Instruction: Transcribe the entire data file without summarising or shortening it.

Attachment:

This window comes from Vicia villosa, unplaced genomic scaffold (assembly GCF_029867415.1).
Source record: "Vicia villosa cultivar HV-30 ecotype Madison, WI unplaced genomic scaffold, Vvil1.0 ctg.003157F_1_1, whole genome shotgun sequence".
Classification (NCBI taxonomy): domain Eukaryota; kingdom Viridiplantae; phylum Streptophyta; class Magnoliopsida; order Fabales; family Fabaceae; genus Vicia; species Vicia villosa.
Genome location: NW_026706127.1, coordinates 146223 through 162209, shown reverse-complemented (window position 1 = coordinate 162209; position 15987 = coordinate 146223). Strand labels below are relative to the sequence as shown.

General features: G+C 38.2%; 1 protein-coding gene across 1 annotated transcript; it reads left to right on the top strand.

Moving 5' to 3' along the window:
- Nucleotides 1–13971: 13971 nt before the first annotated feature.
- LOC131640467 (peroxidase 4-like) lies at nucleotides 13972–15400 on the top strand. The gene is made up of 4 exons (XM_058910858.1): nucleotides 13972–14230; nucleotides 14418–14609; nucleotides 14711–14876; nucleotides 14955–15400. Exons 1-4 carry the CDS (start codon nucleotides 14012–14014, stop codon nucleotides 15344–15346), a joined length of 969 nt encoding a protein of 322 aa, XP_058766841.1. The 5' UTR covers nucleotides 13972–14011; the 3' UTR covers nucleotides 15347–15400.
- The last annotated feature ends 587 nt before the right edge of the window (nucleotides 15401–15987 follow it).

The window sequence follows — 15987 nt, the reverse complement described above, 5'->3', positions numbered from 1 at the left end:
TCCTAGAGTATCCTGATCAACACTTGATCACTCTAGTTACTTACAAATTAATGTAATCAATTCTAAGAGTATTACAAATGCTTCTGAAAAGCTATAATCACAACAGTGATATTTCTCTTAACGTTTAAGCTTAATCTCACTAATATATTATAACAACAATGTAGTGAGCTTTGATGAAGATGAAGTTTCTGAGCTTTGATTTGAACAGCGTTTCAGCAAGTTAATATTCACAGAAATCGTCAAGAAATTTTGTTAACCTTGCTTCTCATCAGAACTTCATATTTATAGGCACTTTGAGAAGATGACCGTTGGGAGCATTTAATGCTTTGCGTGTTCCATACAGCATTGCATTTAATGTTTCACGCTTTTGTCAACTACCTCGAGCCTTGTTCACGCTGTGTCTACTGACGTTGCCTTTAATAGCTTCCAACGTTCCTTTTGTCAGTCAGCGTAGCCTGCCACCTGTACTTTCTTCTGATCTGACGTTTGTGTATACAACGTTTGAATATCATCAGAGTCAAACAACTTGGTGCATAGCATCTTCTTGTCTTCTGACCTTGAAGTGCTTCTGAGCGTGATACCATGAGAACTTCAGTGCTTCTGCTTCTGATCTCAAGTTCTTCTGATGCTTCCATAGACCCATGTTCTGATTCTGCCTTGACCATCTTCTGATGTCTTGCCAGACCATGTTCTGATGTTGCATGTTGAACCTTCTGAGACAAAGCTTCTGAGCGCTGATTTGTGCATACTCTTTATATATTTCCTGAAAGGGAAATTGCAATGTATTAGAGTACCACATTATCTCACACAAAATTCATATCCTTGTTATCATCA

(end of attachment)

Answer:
This window comes from Vicia villosa, unplaced genomic scaffold (assembly GCF_029867415.1).
Source record: "Vicia villosa cultivar HV-30 ecotype Madison, WI unplaced genomic scaffold, Vvil1.0 ctg.003157F_1_1, whole genome shotgun sequence".
Classification (NCBI taxonomy): domain Eukaryota; kingdom Viridiplantae; phylum Streptophyta; class Magnoliopsida; order Fabales; family Fabaceae; genus Vicia; species Vicia villosa.
Genome location: NW_026706127.1, coordinates 146223 through 162209, shown reverse-complemented (window position 1 = coordinate 162209; position 15987 = coordinate 146223). Strand labels below are relative to the sequence as shown.

General features: G+C 38.2%; 1 protein-coding gene across 1 annotated transcript; it reads left to right on the top strand.

Moving 5' to 3' along the window:
- Nucleotides 1–13971: 13971 nt before the first annotated feature.
- LOC131640467 (peroxidase 4-like) lies at nucleotides 13972–15400 on the top strand. The gene is made up of 4 exons (XM_058910858.1): nucleotides 13972–14230; nucleotides 14418–14609; nucleotides 14711–14876; nucleotides 14955–15400. Exons 1-4 carry the CDS (start codon nucleotides 14012–14014, stop codon nucleotides 15344–15346), a joined length of 969 nt encoding a protein of 322 aa, XP_058766841.1. The 5' UTR covers nucleotides 13972–14011; the 3' UTR covers nucleotides 15347–15400.
- The last annotated feature ends 587 nt before the right edge of the window (nucleotides 15401–15987 follow it).

The window sequence follows — 15987 nt, the reverse complement described above, 5'->3', positions numbered from 1 at the left end:
TCCTAGAGTATCCTGATCAACACTTGATCACTCTAGTTACTTACAAATTAATGTAATCAATTCTAAGAGTATTACAAATGCTTCTGAAAAGCTATAATCACAACAGTGATATTTCTCTTAACGTTTAAGCTTAATCTCACTAATATATTATAACAACAATGTAGTGAGCTTTGATGAAGATGAAGTTTCTGAGCTTTGATTTGAACAGCGTTTCAGCAAGTTAATATTCACAGAAATCGTCAAGAAATTTTGTTAACCTTGCTTCTCATCAGAACTTCATATTTATAGGCACTTTGAGAAGATGACCGTTGGGAGCATTTAATGCTTTGCGTGTTCCATACAGCATTGCATTTAATGTTTCACGCTTTTGTCAACTACCTCGAGCCTTGTTCACGCTGTGTCTACTGACGTTGCCTTTAATAGCTTCCAACGTTCCTTTTGTCAGTCAGCGTAGCCTGCCACCTGTACTTTCTTCTGATCTGACGTTTGTGTATACAACGTTTGAATATCATCAGAGTCAAACAACTTGGTGCATAGCATCTTCTTGTCTTCTGACCTTGAAGTGCTTCTGAGCGTGATACCATGAGAACTTCAGTGCTTCTGCTTCTGATCTCAAGTTCTTCTGATGCTTCCATAGACCCATGTTCTGATTCTGCCTTGACCATCTTCTGATGTCTTGCCAGACCATGTTCTGATGTTGCATGTTGAACCTTCTGAGACAAAGCTTCTGAGCGCTGATTTGTGCATACTCTTTATATATTTCCTGAAAGGGAAATTGCAATGTATTAGAGTACCACATTATCTCACACAAAATTCATATCCTTGTTATCATCA